CARB shelves proposal to kick Tesla out of the ZEV rebate program

Last month, there was a lot of consternation about California’s ZEV, or Zero Emission Vehicle, rebate program. Launched in 2010, the program has been so successful that the state is now faced with the challenge of making the pot of money for the program go farther. There’s also a strong desire to see ZEVs spread beyond the coastal cities to the San Joaquin Valley, which has some of the smoggiest air in the nation and alarming rates of asthma.

One idea initially floated by staff at the California Air Resources Board: put a $60,000 MSRP cap on electric vehicles that would qualify for the $2,500 state rebate. In other words, banish Tesla’s Model S sedan and the Cadillac ELR from the popular program. See page 12 of this PDF from CARB from April.

This idea didn’t sit well with Tesla or its legions of fans. Tesla is headquartered in Palo Alto, manufactures the Model S in Fremont, recently leased another facility in Lathrop, employs thousands of people in the state and has roughly 1,200 job openings worldwide listed on its website.  Nor does the environment discriminate between price: the overall point of the ZEV program is to remove fossil fuel-burning cars from the road.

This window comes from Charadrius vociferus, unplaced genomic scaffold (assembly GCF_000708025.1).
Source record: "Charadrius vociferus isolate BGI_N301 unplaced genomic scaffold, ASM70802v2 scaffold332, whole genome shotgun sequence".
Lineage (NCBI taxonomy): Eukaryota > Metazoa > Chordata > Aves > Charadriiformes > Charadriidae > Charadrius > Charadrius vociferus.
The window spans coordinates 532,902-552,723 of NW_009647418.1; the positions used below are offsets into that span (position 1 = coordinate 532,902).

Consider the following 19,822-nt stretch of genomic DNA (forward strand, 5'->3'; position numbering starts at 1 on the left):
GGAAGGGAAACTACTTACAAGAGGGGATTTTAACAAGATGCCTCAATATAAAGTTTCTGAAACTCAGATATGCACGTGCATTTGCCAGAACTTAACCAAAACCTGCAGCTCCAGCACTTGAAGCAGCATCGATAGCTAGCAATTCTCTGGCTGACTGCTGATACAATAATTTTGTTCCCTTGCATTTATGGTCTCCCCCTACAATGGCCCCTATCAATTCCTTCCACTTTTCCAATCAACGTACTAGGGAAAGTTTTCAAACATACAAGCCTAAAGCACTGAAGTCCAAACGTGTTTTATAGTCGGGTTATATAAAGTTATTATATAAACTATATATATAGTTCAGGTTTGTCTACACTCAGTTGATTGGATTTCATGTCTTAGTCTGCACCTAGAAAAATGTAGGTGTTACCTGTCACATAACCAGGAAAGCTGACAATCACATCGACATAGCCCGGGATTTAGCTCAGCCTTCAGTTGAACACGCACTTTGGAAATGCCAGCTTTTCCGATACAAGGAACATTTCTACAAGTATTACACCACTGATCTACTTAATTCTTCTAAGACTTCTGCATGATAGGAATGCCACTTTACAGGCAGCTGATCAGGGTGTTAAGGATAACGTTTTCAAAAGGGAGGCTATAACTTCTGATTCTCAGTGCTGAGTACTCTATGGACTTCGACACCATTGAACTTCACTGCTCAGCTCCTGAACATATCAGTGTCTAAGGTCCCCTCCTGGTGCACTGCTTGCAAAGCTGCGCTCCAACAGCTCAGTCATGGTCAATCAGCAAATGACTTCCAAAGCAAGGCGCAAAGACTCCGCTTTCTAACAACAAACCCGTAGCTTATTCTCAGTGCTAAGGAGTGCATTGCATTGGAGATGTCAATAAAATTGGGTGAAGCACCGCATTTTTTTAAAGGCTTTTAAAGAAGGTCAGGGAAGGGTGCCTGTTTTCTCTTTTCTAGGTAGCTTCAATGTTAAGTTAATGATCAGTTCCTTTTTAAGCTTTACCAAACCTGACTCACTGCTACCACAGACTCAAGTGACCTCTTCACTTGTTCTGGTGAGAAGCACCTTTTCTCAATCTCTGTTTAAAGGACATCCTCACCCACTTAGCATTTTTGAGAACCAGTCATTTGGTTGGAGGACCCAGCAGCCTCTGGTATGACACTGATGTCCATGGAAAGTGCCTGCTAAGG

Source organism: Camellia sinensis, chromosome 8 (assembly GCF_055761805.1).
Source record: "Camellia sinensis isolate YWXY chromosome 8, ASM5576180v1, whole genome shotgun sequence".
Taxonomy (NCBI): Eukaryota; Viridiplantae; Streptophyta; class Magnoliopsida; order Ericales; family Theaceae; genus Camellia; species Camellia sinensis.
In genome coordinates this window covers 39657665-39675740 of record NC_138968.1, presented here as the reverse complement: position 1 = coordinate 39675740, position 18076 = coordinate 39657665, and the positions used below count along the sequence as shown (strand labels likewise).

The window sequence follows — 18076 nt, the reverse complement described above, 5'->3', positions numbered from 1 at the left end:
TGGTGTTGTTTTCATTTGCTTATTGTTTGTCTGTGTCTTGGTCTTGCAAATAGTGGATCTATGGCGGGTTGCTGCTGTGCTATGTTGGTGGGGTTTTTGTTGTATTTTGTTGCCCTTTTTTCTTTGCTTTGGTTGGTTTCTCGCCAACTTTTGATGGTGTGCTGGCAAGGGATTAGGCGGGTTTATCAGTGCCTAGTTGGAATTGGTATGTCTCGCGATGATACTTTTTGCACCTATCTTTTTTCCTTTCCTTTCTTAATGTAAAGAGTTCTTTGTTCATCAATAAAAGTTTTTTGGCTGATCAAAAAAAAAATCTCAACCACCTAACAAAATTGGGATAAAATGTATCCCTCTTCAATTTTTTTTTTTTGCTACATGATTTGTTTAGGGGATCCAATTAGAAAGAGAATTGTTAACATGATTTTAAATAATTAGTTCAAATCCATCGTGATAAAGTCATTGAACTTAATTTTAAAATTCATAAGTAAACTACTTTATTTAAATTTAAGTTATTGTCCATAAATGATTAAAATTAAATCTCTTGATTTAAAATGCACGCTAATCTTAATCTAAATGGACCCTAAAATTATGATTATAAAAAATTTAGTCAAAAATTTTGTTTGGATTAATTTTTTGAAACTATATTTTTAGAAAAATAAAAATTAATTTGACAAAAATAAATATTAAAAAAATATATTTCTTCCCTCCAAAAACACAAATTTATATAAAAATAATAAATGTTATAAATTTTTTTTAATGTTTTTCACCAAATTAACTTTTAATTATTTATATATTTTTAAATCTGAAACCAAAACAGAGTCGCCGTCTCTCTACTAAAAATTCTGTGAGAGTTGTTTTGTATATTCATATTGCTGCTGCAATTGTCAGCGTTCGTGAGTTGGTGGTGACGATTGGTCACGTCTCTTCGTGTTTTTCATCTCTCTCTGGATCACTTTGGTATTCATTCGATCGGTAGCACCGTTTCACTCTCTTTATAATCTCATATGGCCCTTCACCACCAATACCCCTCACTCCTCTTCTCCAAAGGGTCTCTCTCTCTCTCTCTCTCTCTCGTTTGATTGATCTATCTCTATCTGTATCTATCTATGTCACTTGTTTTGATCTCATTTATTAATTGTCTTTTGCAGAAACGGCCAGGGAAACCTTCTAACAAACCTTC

“This ‘minor’ change appears to be an intentional hurdle thrown into the EV industry, which should have all of our support,” wrote one commenter about the proposed changes. “The only reason to slow the growth of clean transportation is for the benefit of the oil industry. Shameful.”

Late Friday, before the long Memorial Day weekend, CARB released the 2014-2015 funding plan for the program. It’s a long document, but the upshot: the $60,000 MSRP cap is no longer part of the staff proposal, and the state rebate will drop from $2,500 to $2,000. The new proposal goes before the ARB board for consideration June 26.

Since California is feeling left out of the fierce race to land Tesla’s Gigafactory for battery production, I’ve wondered if the original CARB plan was a thorny issue in ongoing Gigafactory negotiations.

Meanwhile, other efforts to further electrify California’s transportation system, particularly in low-income communities, are moving ahead. There’s momentum behind Senate Bill 1275, known as the “Charge Ahead California” bill. Pro Tip: Max Baumhefner, an attorney at the NRDC, has a great synopsis on his blog.

A Tesla Model S sedan. Photo by the San Jose Mercury News.

Dana Hull Dana Hull (252 Posts)

Dana Hull covers clean technology and energy policy for the San Jose Mercury News. She often writes about electric vehicles, the smart grid, the solar industry and California energy policy, from RPS goals to Gov. Jerry Brown's big dreams for distributed generation.